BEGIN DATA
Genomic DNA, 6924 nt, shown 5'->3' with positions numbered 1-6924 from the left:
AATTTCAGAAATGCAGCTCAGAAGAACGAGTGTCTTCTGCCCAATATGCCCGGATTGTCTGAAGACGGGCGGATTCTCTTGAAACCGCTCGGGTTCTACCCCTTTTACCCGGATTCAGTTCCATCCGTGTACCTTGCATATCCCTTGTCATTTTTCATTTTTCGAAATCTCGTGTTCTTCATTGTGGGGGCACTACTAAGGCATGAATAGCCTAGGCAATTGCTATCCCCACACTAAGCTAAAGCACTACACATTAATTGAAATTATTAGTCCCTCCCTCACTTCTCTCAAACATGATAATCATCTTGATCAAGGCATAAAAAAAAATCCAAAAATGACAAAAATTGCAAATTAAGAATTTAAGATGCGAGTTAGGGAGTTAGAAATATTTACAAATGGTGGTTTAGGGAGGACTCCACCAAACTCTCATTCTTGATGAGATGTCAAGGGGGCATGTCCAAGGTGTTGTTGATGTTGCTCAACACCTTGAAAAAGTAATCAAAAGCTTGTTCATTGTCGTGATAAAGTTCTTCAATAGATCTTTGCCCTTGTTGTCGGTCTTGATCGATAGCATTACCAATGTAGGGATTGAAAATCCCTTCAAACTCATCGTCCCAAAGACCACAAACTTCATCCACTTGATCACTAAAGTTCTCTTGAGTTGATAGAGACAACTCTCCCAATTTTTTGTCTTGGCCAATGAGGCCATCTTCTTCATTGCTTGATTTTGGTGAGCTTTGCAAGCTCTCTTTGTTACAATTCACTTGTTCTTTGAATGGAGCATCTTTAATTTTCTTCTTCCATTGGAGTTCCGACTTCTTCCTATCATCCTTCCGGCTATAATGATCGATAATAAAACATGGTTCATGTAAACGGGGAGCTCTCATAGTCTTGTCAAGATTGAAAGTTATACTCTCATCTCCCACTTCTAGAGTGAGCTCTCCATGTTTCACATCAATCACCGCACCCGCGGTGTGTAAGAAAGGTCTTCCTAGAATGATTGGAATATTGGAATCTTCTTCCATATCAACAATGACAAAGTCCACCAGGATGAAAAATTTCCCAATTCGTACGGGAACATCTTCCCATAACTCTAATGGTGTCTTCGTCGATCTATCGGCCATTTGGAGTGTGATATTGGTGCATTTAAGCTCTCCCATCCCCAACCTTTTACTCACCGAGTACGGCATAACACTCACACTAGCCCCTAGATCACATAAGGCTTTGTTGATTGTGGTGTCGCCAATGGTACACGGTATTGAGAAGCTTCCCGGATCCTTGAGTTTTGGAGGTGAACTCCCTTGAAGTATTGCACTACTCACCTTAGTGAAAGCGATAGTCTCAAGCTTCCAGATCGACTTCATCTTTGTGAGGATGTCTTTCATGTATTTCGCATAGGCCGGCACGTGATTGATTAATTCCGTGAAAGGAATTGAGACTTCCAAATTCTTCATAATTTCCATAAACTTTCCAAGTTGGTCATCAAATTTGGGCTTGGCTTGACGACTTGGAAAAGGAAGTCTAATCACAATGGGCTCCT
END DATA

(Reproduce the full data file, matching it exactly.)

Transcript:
Genomic DNA, 6924 nt, shown 5'->3' with positions numbered 1-6924 from the left:
AATTTCAGAAATGCAGCTCAGAAGAACGAGTGTCTTCTGCCCAATATGCCCGGATTGTCTGAAGACGGGCGGATTCTCTTGAAACCGCTCGGGTTCTACCCCTTTTACCCGGATTCAGTTCCATCCGTGTACCTTGCATATCCCTTGTCATTTTTCATTTTTCGAAATCTCGTGTTCTTCATTGTGGGGGCACTACTAAGGCATGAATAGCCTAGGCAATTGCTATCCCCACACTAAGCTAAAGCACTACACATTAATTGAAATTATTAGTCCCTCCCTCACTTCTCTCAAACATGATAATCATCTTGATCAAGGCATAAAAAAAAATCCAAAAATGACAAAAATTGCAAATTAAGAATTTAAGATGCGAGTTAGGGAGTTAGAAATATTTACAAATGGTGGTTTAGGGAGGACTCCACCAAACTCTCATTCTTGATGAGATGTCAAGGGGGCATGTCCAAGGTGTTGTTGATGTTGCTCAACACCTTGAAAAAGTAATCAAAAGCTTGTTCATTGTCGTGATAAAGTTCTTCAATAGATCTTTGCCCTTGTTGTCGGTCTTGATCGATAGCATTACCAATGTAGGGATTGAAAATCCCTTCAAACTCATCGTCCCAAAGACCACAAACTTCATCCACTTGATCACTAAAGTTCTCTTGAGTTGATAGAGACAACTCTCCCAATTTTTTGTCTTGGCCAATGAGGCCATCTTCTTCATTGCTTGATTTTGGTGAGCTTTGCAAGCTCTCTTTGTTACAATTCACTTGTTCTTTGAATGGAGCATCTTTAATTTTCTTCTTCCATTGGAGTTCCGACTTCTTCCTATCATCCTTCCGGCTATAATGATCGATAATAAAACATGGTTCATGTAAACGGGGAGCTCTCATAGTCTTGTCAAGATTGAAAGTTATACTCTCATCTCCCACTTCTAGAGTGAGCTCTCCATGTTTCACATCAATCACCGCACCCGCGGTGTGTAAGAAAGGTCTTCCTAGAATGATTGGAATATTGGAATCTTCTTCCATATCAACAATGACAAAGTCCACCAGGATGAAAAATTTCCCAATTCGTACGGGAACATCTTCCCATAACTCTAATGGTGTCTTCGTCGATCTATCGGCCATTTGGAGTGTGATATTGGTGCATTTAAGCTCTCCCATCCCCAACCTTTTACTCACCGAGTACGGCATAACACTCACACTAGCCCCTAGATCACATAAGGCTTTGTTGATTGTGGTGTCGCCAATGGTACACGGTATTGAGAAGCTTCCCGGATCCTTGAGTTTTGGAGGTGAACTCCCTTGAAGTATTGCACTACTCACCTTAGTGAAAGCGATAGTCTCAAGCTTCCAGATCGACTTCATCTTTGTGAGGATGTCTTTCATGTATTTCGCATAGGCCGGCACGTGATTGATTAATTCCGTGAAAGGAATTGAGACTTCCAAATTCTTCATAATTTCCATAAACTTTCCAAGTTGGTCATCAAATTTGGGCTTGGCTTGACGACTTGGAAAAGGAAGTCTAATCACAATGGGCTCCT